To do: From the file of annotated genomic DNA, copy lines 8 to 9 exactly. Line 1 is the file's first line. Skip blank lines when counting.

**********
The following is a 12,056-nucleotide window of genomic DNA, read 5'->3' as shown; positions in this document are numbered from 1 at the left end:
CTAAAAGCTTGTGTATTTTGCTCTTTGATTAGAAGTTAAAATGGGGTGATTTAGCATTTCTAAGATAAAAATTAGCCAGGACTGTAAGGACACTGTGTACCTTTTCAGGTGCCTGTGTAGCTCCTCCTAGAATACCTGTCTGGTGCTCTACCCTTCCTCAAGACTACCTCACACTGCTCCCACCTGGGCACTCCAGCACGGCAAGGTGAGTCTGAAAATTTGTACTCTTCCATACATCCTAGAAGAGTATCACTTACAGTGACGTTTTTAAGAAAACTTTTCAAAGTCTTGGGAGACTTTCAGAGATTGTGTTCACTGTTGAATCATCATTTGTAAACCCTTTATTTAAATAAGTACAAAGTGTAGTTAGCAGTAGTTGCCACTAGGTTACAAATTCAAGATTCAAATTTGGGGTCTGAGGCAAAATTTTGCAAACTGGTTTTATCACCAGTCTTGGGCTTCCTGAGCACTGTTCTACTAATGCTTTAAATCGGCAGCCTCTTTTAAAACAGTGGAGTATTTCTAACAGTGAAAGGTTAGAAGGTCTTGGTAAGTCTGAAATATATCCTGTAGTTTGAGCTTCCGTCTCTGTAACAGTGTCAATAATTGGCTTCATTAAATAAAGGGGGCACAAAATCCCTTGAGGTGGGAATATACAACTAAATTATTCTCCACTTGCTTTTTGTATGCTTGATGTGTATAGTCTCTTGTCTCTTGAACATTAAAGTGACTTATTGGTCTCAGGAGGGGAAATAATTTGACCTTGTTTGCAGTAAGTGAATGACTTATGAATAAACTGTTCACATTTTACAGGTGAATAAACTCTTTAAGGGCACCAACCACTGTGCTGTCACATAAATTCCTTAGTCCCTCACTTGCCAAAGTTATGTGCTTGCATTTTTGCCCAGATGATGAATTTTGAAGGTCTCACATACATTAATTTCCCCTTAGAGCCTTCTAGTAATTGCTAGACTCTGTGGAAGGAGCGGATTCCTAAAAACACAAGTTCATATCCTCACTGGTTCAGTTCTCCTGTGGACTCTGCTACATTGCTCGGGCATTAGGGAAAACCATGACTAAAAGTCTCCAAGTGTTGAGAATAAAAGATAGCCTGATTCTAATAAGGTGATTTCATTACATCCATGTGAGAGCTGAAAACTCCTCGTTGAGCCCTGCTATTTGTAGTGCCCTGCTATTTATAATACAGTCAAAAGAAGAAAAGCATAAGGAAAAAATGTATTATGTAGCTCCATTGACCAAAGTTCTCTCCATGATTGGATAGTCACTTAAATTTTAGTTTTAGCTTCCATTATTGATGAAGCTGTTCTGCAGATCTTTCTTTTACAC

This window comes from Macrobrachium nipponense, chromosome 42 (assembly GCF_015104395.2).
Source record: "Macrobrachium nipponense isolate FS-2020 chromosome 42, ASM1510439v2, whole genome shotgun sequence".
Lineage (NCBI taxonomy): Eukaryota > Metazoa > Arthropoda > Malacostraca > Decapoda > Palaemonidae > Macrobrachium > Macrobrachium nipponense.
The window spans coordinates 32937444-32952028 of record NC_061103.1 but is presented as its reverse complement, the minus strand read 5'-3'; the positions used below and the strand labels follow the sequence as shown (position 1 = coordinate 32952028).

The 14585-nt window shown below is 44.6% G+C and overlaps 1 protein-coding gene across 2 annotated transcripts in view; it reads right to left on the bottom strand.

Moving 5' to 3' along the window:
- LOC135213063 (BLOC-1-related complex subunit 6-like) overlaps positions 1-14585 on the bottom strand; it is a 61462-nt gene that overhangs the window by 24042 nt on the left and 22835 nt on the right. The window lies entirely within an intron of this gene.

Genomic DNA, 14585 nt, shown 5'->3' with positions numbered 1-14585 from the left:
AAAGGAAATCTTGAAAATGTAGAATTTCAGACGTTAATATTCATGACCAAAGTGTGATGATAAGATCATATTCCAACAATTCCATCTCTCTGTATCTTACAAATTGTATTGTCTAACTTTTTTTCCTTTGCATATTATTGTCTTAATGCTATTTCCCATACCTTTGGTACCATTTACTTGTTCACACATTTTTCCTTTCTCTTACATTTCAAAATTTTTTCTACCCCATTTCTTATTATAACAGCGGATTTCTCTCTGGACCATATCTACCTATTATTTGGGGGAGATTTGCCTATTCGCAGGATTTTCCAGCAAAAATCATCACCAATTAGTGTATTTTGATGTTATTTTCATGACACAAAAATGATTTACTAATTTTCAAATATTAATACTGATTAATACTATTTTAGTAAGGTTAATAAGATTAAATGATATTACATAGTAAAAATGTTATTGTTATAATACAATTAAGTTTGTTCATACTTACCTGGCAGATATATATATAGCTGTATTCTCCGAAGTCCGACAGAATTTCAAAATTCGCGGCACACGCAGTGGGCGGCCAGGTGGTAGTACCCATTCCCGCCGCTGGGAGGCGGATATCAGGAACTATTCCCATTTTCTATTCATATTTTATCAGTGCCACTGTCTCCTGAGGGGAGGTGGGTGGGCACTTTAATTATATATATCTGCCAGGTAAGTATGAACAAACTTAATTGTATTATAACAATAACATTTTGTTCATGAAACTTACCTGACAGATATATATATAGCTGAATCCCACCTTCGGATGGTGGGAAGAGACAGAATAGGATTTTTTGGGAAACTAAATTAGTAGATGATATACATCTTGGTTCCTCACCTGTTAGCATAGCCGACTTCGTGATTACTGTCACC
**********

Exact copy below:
Moving 5' to 3' along the window:
- LOC135213063 (BLOC-1-related complex subunit 6-like) overlaps positions 1-14585 on the bottom strand; it is a 61462-nt gene that overhangs the window by 24042 nt on the left and 22835 nt on the right. The window lies entirely within an intron of this gene.